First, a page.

of Urban Economics,128:103394. (DOI: 10.1016/j.jue.2021.103394)


· Abstract:

We develop a new model of a “featureful” city in which locations are differentiated by two attributes, that is, the distance to employment centers and the accessibility to given amenities. The residential equilibrium involves the spatial separation of households sharing similar incomes. Under Stone-Geary preferences, amenities and commuting are subsumed into a location-quality index. Hence, the assignment of households to locations becomes one-dimensional. Since residential choices are driven by the location-quality index, the income mapping may be fully characterized. Using a rich micro-dataset on the Netherlands, we show that household income sorting is indeed driven by amenities and commuting times.


9

Stijn Van Nieuwerburgh,Arpit Gupta,  and Constantine Kontokosta. Take the Q train: Value capture of public infrastructure projects.Journal of Urban Economics,129:103422.(DOI: 10.1016/j.jue.2021.103422)


· Abstract:

Transit infrastructure is a critical asset for economic activity yet costly to build in dense urban environments. We measure the benefit of the Second Avenue Subway extension in New York City, the most expensive urban transit infrastructure project in recent memory, by analyzing local real estate prices which capitalize the benefits of transit spillovers. We find 8% price increases, creating $5.5 billion in new property value. Using cell phone ping data, we document substantial reductions in commuting time especially among subway users, offering a plausible mechanism for the price gains. The increase in prices reflects both higher rents and lower risk. Infrastructure improvements lower the riskiness of real estate investments. Only 30% of the private value created by the subway is captured through higher property tax revenue, and is insufficient to cover the cost of the subway. Targeted property tax increases may help governments capture more of the value created, and serve as a useful funding tool.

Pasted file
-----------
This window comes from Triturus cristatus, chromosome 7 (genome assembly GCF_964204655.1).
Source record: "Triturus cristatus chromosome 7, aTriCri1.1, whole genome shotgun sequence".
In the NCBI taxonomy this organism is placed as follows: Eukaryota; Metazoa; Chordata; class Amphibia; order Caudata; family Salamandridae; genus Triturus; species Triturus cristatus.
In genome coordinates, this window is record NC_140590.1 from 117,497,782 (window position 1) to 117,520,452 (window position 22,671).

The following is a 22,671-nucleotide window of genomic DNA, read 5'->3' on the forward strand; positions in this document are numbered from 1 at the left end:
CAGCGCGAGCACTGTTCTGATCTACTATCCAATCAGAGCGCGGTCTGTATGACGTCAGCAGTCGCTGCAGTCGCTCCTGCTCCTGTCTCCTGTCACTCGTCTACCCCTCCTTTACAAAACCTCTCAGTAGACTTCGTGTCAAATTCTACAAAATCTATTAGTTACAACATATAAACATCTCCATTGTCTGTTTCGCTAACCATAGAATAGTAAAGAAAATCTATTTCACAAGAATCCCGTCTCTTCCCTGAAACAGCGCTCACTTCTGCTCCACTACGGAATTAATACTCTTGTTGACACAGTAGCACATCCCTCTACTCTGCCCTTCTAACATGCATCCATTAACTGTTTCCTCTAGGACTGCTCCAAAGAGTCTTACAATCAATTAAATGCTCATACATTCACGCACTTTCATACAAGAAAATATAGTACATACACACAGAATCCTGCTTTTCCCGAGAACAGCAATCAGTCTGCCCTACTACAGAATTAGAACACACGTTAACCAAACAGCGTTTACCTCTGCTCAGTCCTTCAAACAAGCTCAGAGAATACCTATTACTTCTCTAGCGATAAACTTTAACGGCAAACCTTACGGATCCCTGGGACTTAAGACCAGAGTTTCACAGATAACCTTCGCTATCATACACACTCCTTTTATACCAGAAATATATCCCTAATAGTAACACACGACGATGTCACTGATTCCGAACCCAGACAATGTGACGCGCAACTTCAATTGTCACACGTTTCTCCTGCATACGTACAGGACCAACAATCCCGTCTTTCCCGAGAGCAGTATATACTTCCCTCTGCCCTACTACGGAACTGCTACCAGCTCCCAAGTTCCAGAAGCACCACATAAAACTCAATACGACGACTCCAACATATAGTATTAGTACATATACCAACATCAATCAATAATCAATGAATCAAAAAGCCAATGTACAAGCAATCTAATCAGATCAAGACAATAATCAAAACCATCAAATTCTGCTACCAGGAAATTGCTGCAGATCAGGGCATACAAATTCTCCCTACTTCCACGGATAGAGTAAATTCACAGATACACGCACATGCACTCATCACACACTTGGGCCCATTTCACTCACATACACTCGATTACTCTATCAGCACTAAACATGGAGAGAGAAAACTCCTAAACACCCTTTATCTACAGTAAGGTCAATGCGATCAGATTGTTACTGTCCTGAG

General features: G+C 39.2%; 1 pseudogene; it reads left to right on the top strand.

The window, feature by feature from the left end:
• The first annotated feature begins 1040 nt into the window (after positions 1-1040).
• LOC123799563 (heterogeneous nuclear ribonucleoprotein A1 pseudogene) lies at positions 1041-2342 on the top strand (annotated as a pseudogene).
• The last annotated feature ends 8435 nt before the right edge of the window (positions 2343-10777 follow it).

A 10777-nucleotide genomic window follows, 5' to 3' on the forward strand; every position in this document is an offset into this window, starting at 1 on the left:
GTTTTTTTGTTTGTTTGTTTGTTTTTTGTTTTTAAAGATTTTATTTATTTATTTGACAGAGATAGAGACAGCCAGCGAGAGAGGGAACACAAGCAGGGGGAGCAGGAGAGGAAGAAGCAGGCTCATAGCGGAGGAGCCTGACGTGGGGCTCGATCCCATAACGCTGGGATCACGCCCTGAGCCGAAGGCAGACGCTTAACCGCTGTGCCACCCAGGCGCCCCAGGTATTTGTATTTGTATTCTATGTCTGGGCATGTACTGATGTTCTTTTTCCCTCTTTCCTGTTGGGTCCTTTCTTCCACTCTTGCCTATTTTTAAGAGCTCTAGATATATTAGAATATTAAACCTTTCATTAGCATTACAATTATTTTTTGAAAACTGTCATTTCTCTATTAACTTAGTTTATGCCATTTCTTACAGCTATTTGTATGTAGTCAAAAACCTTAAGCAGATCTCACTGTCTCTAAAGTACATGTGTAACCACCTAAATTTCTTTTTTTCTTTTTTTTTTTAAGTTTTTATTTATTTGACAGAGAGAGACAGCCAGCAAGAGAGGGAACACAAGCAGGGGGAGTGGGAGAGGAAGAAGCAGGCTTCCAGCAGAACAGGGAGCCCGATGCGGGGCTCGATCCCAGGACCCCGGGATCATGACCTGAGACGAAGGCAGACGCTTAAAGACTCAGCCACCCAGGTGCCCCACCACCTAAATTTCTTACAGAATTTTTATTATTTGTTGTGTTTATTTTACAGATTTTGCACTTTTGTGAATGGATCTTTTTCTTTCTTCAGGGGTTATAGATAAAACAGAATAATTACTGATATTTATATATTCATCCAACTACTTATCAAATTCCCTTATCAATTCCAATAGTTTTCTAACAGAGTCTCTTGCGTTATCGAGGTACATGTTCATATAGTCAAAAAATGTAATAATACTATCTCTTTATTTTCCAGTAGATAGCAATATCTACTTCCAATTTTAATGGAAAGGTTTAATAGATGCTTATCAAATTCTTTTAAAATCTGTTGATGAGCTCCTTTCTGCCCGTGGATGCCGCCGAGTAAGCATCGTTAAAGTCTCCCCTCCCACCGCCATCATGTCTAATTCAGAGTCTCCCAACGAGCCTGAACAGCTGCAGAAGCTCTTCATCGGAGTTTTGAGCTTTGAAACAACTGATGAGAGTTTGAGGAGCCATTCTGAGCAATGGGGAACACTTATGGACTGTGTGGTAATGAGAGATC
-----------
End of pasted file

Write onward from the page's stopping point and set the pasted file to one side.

10

Imbert, Clement, Marlon Seror, Yifan Zhang, and Yanos Zylberberg. 2022. Migrants and Firms: Evidence from China. American Economic Review, 112 (6): 1885-1914. (DOI: 10.1257/aer.20191234)


· Abstract

How does rural-urban migration shape urban production in developing countries? We use longitudinal data on Chinese manufacturing firms between 2000 and 2006, and exploit exogenous variation in rural-urban migration induced by agricultural income shocks for identification. We find that, when immigration increases, manufacturing production becomes more labor intensive and productivity declines. We investigate the reorganization of production using patent applications and product information. We show that rural-urban migration induces both labor-oriented technological change and the adoption of labor intensive product varieties.